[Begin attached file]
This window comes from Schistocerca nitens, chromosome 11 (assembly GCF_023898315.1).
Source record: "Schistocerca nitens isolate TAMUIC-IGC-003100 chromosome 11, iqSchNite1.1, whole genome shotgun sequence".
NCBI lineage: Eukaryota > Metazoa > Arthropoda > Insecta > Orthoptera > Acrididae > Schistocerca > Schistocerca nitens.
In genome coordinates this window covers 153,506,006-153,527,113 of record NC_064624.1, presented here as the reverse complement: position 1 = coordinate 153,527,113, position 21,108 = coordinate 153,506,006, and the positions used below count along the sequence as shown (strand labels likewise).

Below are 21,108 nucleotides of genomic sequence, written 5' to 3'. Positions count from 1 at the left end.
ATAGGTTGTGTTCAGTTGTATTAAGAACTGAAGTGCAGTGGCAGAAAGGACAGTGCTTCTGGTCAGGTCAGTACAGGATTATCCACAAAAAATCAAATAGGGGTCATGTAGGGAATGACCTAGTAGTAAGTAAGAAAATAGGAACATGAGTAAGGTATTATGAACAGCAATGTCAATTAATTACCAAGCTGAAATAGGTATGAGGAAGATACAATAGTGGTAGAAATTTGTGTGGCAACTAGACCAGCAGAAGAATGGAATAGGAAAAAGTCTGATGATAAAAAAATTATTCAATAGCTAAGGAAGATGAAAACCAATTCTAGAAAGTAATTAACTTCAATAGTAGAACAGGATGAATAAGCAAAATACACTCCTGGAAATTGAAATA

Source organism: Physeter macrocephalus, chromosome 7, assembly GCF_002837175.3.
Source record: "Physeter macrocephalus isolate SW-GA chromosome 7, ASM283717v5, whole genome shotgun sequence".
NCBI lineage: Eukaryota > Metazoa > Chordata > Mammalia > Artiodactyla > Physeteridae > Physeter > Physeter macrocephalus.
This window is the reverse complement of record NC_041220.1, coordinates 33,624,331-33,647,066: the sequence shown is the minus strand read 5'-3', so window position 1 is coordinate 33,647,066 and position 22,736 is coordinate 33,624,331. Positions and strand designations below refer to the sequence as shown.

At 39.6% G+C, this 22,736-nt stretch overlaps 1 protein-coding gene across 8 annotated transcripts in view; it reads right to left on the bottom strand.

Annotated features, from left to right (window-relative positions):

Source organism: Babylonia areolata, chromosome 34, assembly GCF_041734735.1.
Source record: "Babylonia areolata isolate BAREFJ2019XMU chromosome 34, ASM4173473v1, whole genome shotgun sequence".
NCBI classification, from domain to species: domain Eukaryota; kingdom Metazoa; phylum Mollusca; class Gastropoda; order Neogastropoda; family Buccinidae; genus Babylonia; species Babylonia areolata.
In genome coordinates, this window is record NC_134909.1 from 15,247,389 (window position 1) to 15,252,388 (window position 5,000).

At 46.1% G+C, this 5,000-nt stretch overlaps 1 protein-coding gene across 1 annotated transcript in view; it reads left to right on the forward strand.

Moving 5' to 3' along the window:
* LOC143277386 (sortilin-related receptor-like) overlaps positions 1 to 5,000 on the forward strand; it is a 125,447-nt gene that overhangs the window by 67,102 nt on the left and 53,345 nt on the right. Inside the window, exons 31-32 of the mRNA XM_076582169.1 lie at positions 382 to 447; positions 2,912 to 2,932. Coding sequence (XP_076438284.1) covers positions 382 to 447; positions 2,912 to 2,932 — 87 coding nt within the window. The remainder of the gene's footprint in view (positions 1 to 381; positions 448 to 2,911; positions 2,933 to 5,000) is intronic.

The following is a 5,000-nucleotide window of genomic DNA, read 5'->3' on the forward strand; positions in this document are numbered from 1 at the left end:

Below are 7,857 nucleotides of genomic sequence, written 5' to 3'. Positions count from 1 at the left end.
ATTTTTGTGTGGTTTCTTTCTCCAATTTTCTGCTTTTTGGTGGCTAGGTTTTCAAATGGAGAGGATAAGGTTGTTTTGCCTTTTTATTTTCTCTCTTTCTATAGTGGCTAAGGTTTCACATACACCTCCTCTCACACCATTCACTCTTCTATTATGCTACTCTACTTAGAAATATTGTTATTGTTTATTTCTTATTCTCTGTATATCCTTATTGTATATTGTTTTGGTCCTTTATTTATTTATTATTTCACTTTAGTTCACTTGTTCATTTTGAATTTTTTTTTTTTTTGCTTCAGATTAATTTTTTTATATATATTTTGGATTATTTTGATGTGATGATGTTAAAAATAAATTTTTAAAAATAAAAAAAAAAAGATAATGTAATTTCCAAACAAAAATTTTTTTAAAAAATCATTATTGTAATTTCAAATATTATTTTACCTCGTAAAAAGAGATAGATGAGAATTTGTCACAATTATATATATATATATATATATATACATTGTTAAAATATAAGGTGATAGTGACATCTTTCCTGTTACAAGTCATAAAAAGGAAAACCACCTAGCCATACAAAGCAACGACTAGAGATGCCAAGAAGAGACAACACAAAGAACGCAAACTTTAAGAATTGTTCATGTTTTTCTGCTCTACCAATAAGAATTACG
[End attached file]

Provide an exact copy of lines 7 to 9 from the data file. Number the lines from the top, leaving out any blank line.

Source organism: Physeter macrocephalus, chromosome 7, assembly GCF_002837175.3.
Source record: "Physeter macrocephalus isolate SW-GA chromosome 7, ASM283717v5, whole genome shotgun sequence".
NCBI lineage: Eukaryota > Metazoa > Chordata > Mammalia > Artiodactyla > Physeteridae > Physeter > Physeter macrocephalus.